The Biology of TRAIL and the Role of TRAIL-Based Therapeutics in Infectious Diseases

ISSN: 2211-3533 (Online)
ISSN: 2211-3525 (Print)

Volume 14, 2 Issues, 2016

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Anti-Infective Agents

Formerly: Anti-Infective Agents in Medicinal Chemistry

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The Biology of TRAIL and the Role of TRAIL-Based Therapeutics in Infectious Diseases

Anti-Infective Agents, 8(2): 87-101.

Author(s): Brett D. Shepard and Andrew D Badley.

Affiliation: Mayo Clinic College of Medicine, Division of Infectious Diseases, Rochester, MN, 55905, USA.


TNF-related apoptosis inducing ligand (TRAIL) is a key mediator of the innate immune response to infection. While TRAIL-mediated apoptosis plays an essential role in the clearance of virus-infected cells, its physiologic role also includes immunosurveilance for cancer cells. Therapeutics that induce TRAIL-mediated apoptosis in cancer cells remain a focus of ongoing investigation in clinical trials, and much has been learned from these studies regarding the efficacy and toxicity of these interventions. These data, combined with data from numerous preclinical studies that detail the important and multifaceted role of TRAIL during infection with human immunodeficiency virus and other viruses, suggest that therapeutic exploitation of TRAIL signaling offers a novel and efficacious strategy for the management of infectious diseases.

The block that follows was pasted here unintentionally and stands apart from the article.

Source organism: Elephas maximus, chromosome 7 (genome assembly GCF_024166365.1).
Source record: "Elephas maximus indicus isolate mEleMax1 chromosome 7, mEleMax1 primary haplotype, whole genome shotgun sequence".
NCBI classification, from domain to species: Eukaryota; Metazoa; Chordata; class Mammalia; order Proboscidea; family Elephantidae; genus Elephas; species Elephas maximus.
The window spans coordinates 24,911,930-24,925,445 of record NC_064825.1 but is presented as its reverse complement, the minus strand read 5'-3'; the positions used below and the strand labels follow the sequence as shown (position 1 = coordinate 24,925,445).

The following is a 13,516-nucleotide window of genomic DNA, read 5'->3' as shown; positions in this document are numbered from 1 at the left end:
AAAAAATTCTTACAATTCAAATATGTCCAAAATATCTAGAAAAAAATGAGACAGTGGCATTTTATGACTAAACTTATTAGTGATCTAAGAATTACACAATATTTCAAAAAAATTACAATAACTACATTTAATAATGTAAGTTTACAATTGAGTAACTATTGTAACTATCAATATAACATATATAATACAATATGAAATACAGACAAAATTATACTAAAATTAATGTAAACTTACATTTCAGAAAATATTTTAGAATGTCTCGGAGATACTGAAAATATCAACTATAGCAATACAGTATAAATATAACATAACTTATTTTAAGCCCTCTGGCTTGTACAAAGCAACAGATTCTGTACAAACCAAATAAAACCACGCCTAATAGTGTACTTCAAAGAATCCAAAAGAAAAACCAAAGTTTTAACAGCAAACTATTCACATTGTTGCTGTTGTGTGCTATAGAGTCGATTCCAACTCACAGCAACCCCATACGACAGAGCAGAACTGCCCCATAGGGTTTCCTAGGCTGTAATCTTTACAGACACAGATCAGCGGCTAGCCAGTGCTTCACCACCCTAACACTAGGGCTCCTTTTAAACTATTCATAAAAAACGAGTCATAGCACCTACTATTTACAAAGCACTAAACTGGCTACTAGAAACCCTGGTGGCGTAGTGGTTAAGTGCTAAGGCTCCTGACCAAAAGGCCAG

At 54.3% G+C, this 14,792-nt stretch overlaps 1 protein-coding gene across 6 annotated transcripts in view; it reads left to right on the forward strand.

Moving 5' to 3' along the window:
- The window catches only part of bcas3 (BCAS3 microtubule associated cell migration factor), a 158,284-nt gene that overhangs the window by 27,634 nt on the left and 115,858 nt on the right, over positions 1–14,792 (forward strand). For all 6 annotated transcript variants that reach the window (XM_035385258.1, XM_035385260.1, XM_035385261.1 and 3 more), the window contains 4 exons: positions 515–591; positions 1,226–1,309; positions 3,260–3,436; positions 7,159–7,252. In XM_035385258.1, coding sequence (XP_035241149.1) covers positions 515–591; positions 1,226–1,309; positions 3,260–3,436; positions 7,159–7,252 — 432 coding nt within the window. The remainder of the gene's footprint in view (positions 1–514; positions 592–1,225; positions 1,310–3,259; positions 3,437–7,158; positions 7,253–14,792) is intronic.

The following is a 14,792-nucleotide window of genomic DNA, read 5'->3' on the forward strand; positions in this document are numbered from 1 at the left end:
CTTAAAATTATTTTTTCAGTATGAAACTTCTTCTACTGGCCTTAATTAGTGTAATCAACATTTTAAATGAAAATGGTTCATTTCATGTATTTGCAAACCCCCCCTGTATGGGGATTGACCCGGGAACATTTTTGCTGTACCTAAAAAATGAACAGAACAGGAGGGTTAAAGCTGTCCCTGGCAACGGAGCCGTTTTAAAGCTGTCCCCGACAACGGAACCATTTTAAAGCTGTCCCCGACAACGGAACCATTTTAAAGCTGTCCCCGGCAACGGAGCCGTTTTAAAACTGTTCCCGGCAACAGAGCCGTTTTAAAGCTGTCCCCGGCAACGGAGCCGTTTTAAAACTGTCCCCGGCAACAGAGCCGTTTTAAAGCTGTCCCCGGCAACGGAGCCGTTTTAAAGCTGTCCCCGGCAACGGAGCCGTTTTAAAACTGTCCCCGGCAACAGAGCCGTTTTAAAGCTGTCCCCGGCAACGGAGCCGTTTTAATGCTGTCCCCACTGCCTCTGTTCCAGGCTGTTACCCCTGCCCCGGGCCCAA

Infectious Diseases, TNF, apoptosis, ligand (TRAIL), cancer cells.

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Article Details

Volume: 8
Issue Number: 2
First Page: 87
Last Page: 101
Page Count: 15
DOI: 10.2174/187152109787846060
Price: $58
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